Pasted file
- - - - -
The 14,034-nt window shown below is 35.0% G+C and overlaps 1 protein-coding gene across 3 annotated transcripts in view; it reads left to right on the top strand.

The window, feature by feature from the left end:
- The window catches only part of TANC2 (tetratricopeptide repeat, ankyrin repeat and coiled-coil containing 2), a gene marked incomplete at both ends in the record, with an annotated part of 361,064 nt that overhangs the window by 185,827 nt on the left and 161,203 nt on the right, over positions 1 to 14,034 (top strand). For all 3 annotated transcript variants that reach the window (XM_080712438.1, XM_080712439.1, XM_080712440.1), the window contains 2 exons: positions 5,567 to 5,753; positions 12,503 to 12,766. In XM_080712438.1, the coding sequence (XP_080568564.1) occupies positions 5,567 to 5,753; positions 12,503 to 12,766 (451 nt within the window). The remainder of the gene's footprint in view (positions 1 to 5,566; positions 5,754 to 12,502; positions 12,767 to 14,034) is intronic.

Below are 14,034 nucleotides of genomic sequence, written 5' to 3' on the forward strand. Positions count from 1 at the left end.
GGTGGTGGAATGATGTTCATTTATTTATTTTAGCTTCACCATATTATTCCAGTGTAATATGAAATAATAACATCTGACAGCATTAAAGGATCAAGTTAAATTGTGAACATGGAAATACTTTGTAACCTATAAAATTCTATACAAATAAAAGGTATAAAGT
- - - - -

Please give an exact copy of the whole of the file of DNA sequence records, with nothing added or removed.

The 14,034-nt window shown below is 35.0% G+C and overlaps 1 protein-coding gene across 3 annotated transcripts in view; it reads left to right on the top strand.

The window, feature by feature from the left end:
- The window catches only part of TANC2 (tetratricopeptide repeat, ankyrin repeat and coiled-coil containing 2), a gene marked incomplete at both ends in the record, with an annotated part of 361,064 nt that overhangs the window by 185,827 nt on the left and 161,203 nt on the right, over positions 1 to 14,034 (top strand). For all 3 annotated transcript variants that reach the window (XM_080712438.1, XM_080712439.1, XM_080712440.1), the window contains 2 exons: positions 5,567 to 5,753; positions 12,503 to 12,766. In XM_080712438.1, the coding sequence (XP_080568564.1) occupies positions 5,567 to 5,753; positions 12,503 to 12,766 (451 nt within the window). The remainder of the gene's footprint in view (positions 1 to 5,566; positions 5,754 to 12,502; positions 12,767 to 14,034) is intronic.

Below are 14,034 nucleotides of genomic sequence, written 5' to 3' on the forward strand. Positions count from 1 at the left end.
GGTGGTGGAATGATGTTCATTTATTTATTTTAGCTTCACCATATTATTCCAGTGTAATATGAAATAATAACATCTGACAGCATTAAAGGATCAAGTTAAATTGTGAACATGGAAATACTTTGTAACCTATAAAATTCTATACAAATAAAAGGTATAAAGT